October 3, 2011
By Neal Tepel
Meeting in national convention in August 2011, the 340,000 member United Association of Journeymen and Apprentices of the Plumbing and Pipe Fitting Industry, or “UA” as it is commonly known, affirmed its support for “further efforts to provide Americans with affordable, quality health care, specifically a true universal health care single-payer system, Medicare for All.” At the 2006 Convention the UA endorsed HR 676, the national single payer bill introduced by Congressman John Conyers.
The health care resolution was presented as supportive of the Affordable Care Act that was passed and signed by President Obama in March 2010. Then Delegate John McKnight of Local 170, Vancouver, British Columbia, was greeted with applause as he rose on the convention floor to speak.
Here’s what John McKnight said about Canada’s single payer system: “Mr. Chairman, fellow delegates, about three conventions ago my local union sent in a resolution to the UA Convention at that time calling for a national health care program similar to Canada.
“Now, let me just tell you something about myself just for the moment, and it’s nonpolitical, Mr. Chairman. In April this year I received a new aortic valve for my heart. I was (in the) hospital for five days in New Westminster. It’s (a) hospital in the lower mainland in Vancouver. And what did it cost me? The word that was used in the voting yesterday, it cost me zero.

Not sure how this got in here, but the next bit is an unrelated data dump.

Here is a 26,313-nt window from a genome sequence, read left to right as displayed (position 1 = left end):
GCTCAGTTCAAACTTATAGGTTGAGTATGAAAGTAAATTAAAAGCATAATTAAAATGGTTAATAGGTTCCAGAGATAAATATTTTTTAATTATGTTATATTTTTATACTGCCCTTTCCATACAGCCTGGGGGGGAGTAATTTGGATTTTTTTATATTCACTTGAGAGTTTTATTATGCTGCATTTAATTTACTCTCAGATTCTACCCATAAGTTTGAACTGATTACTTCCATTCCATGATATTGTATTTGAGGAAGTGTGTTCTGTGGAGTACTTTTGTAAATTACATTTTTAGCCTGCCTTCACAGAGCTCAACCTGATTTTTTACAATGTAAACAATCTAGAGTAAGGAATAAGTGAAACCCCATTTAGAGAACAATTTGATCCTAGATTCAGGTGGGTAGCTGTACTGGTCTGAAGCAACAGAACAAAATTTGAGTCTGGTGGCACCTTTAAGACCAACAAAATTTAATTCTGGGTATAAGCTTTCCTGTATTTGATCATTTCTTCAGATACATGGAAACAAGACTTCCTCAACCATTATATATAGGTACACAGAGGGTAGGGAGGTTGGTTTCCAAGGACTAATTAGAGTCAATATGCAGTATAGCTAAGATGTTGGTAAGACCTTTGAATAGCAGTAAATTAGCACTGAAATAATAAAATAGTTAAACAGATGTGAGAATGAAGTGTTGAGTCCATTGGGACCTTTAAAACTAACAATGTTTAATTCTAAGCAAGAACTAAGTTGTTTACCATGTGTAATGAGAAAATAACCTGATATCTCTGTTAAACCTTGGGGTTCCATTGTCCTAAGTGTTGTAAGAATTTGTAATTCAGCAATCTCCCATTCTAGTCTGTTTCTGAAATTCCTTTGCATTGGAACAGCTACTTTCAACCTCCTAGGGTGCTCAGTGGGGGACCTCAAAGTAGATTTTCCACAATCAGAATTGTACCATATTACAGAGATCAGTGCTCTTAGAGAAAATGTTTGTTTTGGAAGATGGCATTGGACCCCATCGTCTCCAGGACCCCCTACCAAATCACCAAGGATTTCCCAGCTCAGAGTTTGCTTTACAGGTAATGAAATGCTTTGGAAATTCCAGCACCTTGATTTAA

“But, as a Canadian citizen, it did cost me through the income tax system of our country. Taxation can be a very good thing, and it gave us health care. And I’m sitting across from Brother Bary Clark in my local, a former Business Manager, and he had a quadruple bypass over two years ago. He was in for five days. What did it cost him? Nothing. The American population is being ripped off by the corporate system.
“The United States of America is the only industrial nation on this planet that does not have a comprehensive health care system for its people, and that is a shame on the leadership of the United States of America.
“So I’m pleased that even this somewhat weakened structure of Medicare here in the United States is being supported by the UA, and I think it’s one that we should all support, but I think it’s one we should realize it’s not the answer. It must be a comprehensive health care system that we should strive for here in the United States…”
The full resolution including the single payer amendment was passed by the Convention.